PC Jon Palfrey joined the Constabulary in June 1996.He is married to Alison (a serving Gloucestershire police officer) and has two children Harriet and Patrick.
Jon has been brought up and lived in a rural environment, and has developed a real and tangible passion for the needs and concerns of rural communities.
Jon became one of the first Rural Beat Officers (RBO’s) in Gloucestershire, and he quickly began to develop his knowledge, skills and experience that was to provide a sound foundation stone for the future, and saw Jon commit his energy and enthusiasm to tackling rural issues.
As the Force reorganised itself, and RBO’s retired, Jon recognised the potential for an organisational failure in relation to managing and meeting the needs of rural communities, if the situation was not addressed urgently, in a sea of competing priorities for the Constabulary.
Jon proposed a new Rural and Environmental Crime Initiative that learnt the lessons from the RBO’s, and provided a flexible and cohesive structure that would ensure resilience and longevity for the initiative as the Force restructured to meet the new demands and restraints of the economic climate.
The initiative was launched in January 2010 and Jon became the full time Rural and Environmental Crime Officer.
Directly supervised by the Senior Rural and Environmental Crime liasion officer DI Sue Bradshaw and supported by a network of 20 Police Officer and Police staff Rural & Environmental Crime Liaison Officers.
Jon’s dedication and commitment to the initiative has been outstanding, quickly re-establishing and building up the confidence and trust of the rural community, often attending meetings and presenting to conferences and colleges in his own time.
Key milestones include increasing rural watch membership to over 1800 members, which is an all time high, supporting and coordinating two major and international crime investigations involving endangered spieces, ie Op Artio.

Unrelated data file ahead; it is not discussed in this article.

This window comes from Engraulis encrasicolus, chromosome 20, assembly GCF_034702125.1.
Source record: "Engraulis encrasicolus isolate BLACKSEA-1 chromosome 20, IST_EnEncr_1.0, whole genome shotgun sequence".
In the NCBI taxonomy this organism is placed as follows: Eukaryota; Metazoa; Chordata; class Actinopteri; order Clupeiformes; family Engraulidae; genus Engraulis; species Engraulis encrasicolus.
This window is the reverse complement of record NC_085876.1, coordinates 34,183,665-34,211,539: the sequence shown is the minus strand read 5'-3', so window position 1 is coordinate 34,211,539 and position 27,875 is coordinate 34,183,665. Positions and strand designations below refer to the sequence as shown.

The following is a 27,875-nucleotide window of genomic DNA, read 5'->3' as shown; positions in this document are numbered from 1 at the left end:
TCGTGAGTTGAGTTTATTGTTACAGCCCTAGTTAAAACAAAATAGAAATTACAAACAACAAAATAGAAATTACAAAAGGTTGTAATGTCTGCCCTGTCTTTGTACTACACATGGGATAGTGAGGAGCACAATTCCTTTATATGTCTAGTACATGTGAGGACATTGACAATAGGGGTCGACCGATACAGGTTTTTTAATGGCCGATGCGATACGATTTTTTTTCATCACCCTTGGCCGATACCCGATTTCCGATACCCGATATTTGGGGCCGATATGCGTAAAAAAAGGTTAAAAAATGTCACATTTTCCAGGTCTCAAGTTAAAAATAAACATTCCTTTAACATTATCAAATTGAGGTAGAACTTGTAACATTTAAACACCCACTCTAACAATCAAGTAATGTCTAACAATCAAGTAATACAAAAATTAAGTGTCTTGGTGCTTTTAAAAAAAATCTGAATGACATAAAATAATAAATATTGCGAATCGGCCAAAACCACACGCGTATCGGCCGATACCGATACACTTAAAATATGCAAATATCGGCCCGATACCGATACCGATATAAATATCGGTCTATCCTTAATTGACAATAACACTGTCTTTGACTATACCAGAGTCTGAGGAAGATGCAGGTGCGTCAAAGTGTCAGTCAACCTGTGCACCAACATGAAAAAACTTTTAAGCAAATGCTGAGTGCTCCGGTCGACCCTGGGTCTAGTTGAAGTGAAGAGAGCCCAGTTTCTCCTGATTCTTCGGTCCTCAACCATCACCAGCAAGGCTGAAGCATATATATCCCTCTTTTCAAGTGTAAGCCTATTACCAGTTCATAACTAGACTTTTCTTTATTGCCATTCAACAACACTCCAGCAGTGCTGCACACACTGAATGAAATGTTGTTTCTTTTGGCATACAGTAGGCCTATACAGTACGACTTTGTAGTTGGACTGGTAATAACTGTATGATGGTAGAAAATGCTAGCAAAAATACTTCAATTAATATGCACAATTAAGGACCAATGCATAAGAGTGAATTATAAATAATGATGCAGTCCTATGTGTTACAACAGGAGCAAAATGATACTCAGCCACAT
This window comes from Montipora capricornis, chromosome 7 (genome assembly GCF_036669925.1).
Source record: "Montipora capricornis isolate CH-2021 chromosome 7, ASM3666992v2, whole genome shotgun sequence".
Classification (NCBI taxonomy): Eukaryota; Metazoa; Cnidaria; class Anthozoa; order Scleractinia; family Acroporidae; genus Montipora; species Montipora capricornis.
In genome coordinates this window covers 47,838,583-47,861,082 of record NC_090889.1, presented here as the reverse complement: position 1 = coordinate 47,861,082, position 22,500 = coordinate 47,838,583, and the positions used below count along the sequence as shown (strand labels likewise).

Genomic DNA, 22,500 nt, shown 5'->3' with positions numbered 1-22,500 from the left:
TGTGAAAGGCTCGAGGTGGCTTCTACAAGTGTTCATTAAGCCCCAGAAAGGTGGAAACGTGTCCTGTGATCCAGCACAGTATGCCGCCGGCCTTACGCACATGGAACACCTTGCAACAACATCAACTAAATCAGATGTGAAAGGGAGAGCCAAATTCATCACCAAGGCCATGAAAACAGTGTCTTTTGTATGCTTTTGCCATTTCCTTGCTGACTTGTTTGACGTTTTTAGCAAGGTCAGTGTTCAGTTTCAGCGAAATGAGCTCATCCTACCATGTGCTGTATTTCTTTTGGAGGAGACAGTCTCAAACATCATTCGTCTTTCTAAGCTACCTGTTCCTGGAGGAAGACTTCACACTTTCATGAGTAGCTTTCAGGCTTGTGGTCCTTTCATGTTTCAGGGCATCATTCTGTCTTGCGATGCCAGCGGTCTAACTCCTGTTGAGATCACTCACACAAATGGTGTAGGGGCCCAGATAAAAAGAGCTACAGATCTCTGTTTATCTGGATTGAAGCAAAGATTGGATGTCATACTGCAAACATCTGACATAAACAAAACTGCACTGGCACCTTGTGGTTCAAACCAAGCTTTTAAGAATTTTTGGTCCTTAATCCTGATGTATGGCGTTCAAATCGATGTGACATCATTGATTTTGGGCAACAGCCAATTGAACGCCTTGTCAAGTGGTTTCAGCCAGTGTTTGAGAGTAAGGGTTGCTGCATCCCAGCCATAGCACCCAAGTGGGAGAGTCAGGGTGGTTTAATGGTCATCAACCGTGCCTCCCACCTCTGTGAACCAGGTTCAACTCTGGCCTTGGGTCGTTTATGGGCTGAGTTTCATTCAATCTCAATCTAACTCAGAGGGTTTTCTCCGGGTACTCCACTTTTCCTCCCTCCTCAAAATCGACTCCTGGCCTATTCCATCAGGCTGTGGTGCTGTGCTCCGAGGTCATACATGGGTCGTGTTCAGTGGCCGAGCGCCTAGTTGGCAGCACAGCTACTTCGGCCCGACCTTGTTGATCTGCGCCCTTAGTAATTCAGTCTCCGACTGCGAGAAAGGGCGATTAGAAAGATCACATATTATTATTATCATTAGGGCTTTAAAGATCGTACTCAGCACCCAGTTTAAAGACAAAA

Engaging with the NFU, to launch Operation APE, to combat the increasing theft of tractors, quad bikes and other agricultural machinery. This has had a major impact on the activities of a South West Organised Crime Group. Thefts have been gradually reducing, increasing quantities of property being recovered, and more significantly the arrest of offenders.
Also putting a process in place for Humane Animal dispatchers in the county and a Dangerous dog policy.
Been part of the Paw training Group and Operation Meles.
Jon has worked hard, and his conduct has been exemplary in raising the profile of rural and environmental crime and the role of the Gloucestershire Constabulary, both internally and externally.
Jon has had magazine articles published in rural magazines, and has a regular slot on Radio Gloucestershire raising national and local matters of interest. Jon takes every opportunity to use the media to send positive and informative messages to the public.
Jon’s contact, engagement and contributions to statutory and non-statutory organisations has been outstanding, receiving many comments and recognition for his attention to detail, unbiased advice and support to the diverse nature and needs of rural communities.
He has been an integral part of building an excellent reputation with the National Wildlife Crime Unit (NWCU).
The success of the Rural and Environmental Crime Initiative has clearly been a considerable team effort, but the efforts and determination of one person cannot be ignored. Jon’s unbounded energy and enthusiasm has projected the initiative to unexpected levels of success and exposure in such a short period of time.
The model Jon proposed and developed with DI Bradshaw has proven to be robust and resilient to the demands placed upon it, and has been recognised nationally as best practice and a number of other forces have now adopted this model.